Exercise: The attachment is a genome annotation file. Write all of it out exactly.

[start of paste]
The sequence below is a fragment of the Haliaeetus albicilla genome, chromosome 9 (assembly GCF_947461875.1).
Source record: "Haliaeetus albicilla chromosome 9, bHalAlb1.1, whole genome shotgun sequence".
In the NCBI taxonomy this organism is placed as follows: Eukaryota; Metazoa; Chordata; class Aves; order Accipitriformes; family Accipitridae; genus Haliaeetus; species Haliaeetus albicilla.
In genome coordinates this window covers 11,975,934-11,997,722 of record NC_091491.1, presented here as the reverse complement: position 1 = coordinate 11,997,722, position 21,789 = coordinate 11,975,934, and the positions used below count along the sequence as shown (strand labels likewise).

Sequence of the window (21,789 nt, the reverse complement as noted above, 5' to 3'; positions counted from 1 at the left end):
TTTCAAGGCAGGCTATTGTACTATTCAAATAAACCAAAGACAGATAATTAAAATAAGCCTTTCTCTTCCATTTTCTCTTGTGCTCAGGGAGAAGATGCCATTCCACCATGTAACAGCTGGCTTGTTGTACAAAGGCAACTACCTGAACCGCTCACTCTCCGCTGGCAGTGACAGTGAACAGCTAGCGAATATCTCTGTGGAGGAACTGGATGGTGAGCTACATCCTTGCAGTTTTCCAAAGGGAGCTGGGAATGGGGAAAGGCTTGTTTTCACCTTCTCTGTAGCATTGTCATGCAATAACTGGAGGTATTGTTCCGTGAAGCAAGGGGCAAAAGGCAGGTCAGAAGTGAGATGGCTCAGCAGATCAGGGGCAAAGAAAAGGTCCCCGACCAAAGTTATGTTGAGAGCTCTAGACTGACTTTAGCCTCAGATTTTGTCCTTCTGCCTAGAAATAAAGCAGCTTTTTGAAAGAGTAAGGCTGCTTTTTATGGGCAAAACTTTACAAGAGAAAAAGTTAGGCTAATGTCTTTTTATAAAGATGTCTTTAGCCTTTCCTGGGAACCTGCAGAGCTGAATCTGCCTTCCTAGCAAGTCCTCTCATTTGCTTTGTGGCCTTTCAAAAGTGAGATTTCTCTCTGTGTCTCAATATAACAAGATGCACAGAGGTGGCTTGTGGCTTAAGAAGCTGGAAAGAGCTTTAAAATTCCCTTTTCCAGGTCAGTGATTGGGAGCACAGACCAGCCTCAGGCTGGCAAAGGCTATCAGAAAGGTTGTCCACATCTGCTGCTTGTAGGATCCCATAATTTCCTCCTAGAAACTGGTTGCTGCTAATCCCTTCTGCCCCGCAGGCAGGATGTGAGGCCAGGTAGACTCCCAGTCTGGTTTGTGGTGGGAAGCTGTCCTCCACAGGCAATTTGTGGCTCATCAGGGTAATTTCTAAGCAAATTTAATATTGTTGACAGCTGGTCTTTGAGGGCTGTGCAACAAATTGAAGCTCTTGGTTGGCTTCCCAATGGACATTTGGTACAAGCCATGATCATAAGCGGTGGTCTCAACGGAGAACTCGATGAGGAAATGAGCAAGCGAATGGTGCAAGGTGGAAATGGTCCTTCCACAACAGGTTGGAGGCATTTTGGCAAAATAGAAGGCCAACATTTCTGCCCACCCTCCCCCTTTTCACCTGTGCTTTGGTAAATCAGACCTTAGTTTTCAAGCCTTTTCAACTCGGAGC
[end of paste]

The sequence below is a fragment of the Haliaeetus albicilla genome, chromosome 9 (assembly GCF_947461875.1).
Source record: "Haliaeetus albicilla chromosome 9, bHalAlb1.1, whole genome shotgun sequence".
In the NCBI taxonomy this organism is placed as follows: Eukaryota; Metazoa; Chordata; class Aves; order Accipitriformes; family Accipitridae; genus Haliaeetus; species Haliaeetus albicilla.
In genome coordinates this window covers 11,975,934-11,997,722 of record NC_091491.1, presented here as the reverse complement: position 1 = coordinate 11,997,722, position 21,789 = coordinate 11,975,934, and the positions used below count along the sequence as shown (strand labels likewise).

Sequence of the window (21,789 nt, the reverse complement as noted above, 5' to 3'; positions counted from 1 at the left end):
TTTCAAGGCAGGCTATTGTACTATTCAAATAAACCAAAGACAGATAATTAAAATAAGCCTTTCTCTTCCATTTTCTCTTGTGCTCAGGGAGAAGATGCCATTCCACCATGTAACAGCTGGCTTGTTGTACAAAGGCAACTACCTGAACCGCTCACTCTCCGCTGGCAGTGACAGTGAACAGCTAGCGAATATCTCTGTGGAGGAACTGGATGGTGAGCTACATCCTTGCAGTTTTCCAAAGGGAGCTGGGAATGGGGAAAGGCTTGTTTTCACCTTCTCTGTAGCATTGTCATGCAATAACTGGAGGTATTGTTCCGTGAAGCAAGGGGCAAAAGGCAGGTCAGAAGTGAGATGGCTCAGCAGATCAGGGGCAAAGAAAAGGTCCCCGACCAAAGTTATGTTGAGAGCTCTAGACTGACTTTAGCCTCAGATTTTGTCCTTCTGCCTAGAAATAAAGCAGCTTTTTGAAAGAGTAAGGCTGCTTTTTATGGGCAAAACTTTACAAGAGAAAAAGTTAGGCTAATGTCTTTTTATAAAGATGTCTTTAGCCTTTCCTGGGAACCTGCAGAGCTGAATCTGCCTTCCTAGCAAGTCCTCTCATTTGCTTTGTGGCCTTTCAAAAGTGAGATTTCTCTCTGTGTCTCAATATAACAAGATGCACAGAGGTGGCTTGTGGCTTAAGAAGCTGGAAAGAGCTTTAAAATTCCCTTTTCCAGGTCAGTGATTGGGAGCACAGACCAGCCTCAGGCTGGCAAAGGCTATCAGAAAGGTTGTCCACATCTGCTGCTTGTAGGATCCCATAATTTCCTCCTAGAAACTGGTTGCTGCTAATCCCTTCTGCCCCGCAGGCAGGATGTGAGGCCAGGTAGACTCCCAGTCTGGTTTGTGGTGGGAAGCTGTCCTCCACAGGCAATTTGTGGCTCATCAGGGTAATTTCTAAGCAAATTTAATATTGTTGACAGCTGGTCTTTGAGGGCTGTGCAACAAATTGAAGCTCTTGGTTGGCTTCCCAATGGACATTTGGTACAAGCCATGATCATAAGCGGTGGTCTCAACGGAGAACTCGATGAGGAAATGAGCAAGCGAATGGTGCAAGGTGGAAATGGTCCTTCCACAACAGGTTGGAGGCATTTTGGCAAAATAGAAGGCCAACATTTCTGCCCACCCTCCCCCTTTTCACCTGTGCTTTGGTAAATCAGACCTTAGTTTTCAAGCCTTTTCAACTCGGAGC